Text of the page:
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Khufu's Great Pyramid

Khufu's Great Pyramid

Workers finish one of the smaller pyramids at the Great Pyramid complex at Giza.

It's 756 feet long on each side, 450 high and is composed of 2,300,000 blocks of stone, each averaging 2 1/2 tons in weight. Despite the makers' limited surveying tools no side is more than 8 inches different in length than another, and the whole structure is perfectly oriented to the points of the compass. Until the 19th century it was the tallest building in the world and, at the age of 4,500 years, it is the only one of the famous Seven Wonders of the Ancient World that still stands. It is the Great Pyramid of Khufu, at Giza, Egypt.

Some of the earliest history of the Pyramid comes from a Greek traveler named Herodotus of Halicanassus. He visited Egypt around 450 BC and included a description of the Great Pyramid in a history book he wrote. Herodotus was told by his Egyptian guides that it took twenty-years for a force of 100,000 oppressed slaves to build the pyramid. Stones were lifted into position by the use of immense machines. The purpose of the structure, according to Herodotus's sources, was as a tomb for the Pharaoh Khufu (whom the Greeks referred to as Cheops).

Most of what Herodotus tells us is probably false. Scientists calculate that fewer men and less years were needed than Herodotus suggests. It also seems unlikely that slaves or complicated machines were needed for the pyramid construction. It isn't surprising that the Greek historian got it wrong. By the time he visited the site the great pyramid was already 20 centuries old, and much of the truth about it was shrouded in the mists of history.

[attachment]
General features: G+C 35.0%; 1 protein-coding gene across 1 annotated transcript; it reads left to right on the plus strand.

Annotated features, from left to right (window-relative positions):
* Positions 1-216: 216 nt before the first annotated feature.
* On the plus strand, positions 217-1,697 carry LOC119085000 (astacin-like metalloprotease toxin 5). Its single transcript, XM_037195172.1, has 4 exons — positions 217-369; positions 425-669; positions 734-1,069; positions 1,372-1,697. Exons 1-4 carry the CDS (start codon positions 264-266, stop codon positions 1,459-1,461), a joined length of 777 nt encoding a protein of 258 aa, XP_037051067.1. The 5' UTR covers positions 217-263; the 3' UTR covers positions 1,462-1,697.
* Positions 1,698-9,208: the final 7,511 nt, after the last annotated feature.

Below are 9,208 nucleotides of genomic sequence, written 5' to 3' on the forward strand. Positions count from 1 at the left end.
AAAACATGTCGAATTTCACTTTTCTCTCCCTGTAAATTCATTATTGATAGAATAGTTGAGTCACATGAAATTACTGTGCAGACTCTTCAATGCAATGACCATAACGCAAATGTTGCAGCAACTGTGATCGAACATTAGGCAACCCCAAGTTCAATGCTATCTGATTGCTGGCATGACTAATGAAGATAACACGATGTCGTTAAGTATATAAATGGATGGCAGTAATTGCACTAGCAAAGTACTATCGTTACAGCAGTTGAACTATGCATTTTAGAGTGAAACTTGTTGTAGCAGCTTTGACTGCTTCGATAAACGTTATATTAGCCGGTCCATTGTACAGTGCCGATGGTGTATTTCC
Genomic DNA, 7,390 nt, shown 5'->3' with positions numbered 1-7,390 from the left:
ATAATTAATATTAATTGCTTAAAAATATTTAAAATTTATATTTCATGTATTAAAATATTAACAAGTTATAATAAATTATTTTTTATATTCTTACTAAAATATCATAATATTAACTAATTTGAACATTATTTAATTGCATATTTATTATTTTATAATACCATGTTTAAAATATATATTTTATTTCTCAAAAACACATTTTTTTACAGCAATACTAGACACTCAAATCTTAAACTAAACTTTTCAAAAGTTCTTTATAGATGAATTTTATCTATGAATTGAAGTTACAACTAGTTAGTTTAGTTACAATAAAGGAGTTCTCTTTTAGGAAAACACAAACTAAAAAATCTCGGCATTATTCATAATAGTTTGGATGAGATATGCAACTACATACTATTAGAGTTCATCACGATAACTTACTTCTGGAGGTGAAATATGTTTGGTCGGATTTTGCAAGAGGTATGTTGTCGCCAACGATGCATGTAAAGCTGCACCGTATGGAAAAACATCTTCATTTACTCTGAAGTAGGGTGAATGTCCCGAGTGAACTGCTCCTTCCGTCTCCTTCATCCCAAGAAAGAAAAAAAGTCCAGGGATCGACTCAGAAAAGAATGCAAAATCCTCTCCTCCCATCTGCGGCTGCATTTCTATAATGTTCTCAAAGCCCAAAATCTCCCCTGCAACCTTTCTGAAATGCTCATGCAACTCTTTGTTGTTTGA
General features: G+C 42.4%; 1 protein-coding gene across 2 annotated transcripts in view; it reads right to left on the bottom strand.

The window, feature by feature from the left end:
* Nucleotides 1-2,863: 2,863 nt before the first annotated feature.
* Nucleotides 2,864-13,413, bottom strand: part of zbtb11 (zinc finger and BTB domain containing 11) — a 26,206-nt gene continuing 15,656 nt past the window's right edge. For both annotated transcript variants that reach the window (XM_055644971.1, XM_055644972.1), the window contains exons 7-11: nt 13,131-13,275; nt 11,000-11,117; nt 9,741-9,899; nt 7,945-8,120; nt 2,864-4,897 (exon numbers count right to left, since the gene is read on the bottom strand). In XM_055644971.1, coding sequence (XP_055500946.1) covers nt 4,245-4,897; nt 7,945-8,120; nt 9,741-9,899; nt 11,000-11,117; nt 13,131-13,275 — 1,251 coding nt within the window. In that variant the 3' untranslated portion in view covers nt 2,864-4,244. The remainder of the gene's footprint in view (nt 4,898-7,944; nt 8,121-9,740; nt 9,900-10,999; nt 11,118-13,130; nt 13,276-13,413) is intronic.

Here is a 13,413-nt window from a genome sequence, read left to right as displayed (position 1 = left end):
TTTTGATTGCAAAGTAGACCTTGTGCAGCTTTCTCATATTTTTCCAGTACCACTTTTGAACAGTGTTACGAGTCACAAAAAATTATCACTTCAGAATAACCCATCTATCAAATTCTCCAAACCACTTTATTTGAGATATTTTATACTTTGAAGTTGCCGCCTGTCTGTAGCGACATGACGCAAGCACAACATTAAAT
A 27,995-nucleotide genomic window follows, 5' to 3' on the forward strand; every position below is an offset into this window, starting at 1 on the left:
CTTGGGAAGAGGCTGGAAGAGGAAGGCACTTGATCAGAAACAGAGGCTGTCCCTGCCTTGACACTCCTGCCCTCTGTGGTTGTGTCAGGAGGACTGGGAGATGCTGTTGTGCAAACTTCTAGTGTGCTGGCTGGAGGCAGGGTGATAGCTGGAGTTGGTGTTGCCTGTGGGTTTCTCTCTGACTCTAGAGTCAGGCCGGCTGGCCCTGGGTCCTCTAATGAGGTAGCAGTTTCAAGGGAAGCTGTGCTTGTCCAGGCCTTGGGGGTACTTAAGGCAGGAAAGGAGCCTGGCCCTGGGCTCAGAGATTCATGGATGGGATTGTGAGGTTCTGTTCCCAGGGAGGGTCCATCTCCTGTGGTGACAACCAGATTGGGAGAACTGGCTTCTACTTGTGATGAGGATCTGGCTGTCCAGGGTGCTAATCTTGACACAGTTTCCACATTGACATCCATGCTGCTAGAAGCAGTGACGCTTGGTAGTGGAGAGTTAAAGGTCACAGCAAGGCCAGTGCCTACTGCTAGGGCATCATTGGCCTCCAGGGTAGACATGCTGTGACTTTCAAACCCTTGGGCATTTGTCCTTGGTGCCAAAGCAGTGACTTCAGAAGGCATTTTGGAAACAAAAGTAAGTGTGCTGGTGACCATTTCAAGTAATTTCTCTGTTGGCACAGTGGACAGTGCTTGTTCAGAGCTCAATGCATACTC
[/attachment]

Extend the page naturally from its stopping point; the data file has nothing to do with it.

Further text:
Certainly the idea that it was a tomb for a Pharaoh, though, seems in line with Egyptian practices. For many centuries before and after the construction of the Great Pyramid the Egyptians had interned their dead Pharaoh-Kings, whom they believed to be living Gods, in intricate tombs. Some were above ground structures, like the pyramid, others were cut in the rock below mountains. All the dead leaders, though, were outfitted with the many things it was believed they would need in the after-life to come. Many were buried with untold treasures.

Even in ancient times thieves, breaking into the sacred burial places, were a major problem and Egyptian architects became adept at designing passageways that could be plugged with impassable granite blocks, creating secret, hidden rooms and making decoy chambers. No matter how clever the designers became, though, robbers seemed to be smarter and with almost no exceptions each of the great tombs of the Egyptian Kings were plundered.

In 820 A.D. the Arab Caliph Abdullah Al Manum decided to search for the treasure of Khufu. He gathered a gang of workmen and, unable to find the location of a reputed secret door, started burrowing into the side of the monument. After a hundred feet of hard going they were about to give up when they heard a heavy thud echo through the interior of the pyramid. Digging in the direction of the sound they soon came upon a passageway that descended into the heart of the structure. On the floor lay a large block that had fallen from the ceiling, apparently causing the noise they had heard. Back at the beginning of the corridor they found the secret hinged door to the outside they had missed.

Working their way down the passage they soon found themselves deep in the natural stone below the pyramid. The corridor stopped descending and went horizontal for about 50 feet, then ended in a blank wall. A pit extended downward from there for about 30 feet, but it was empty.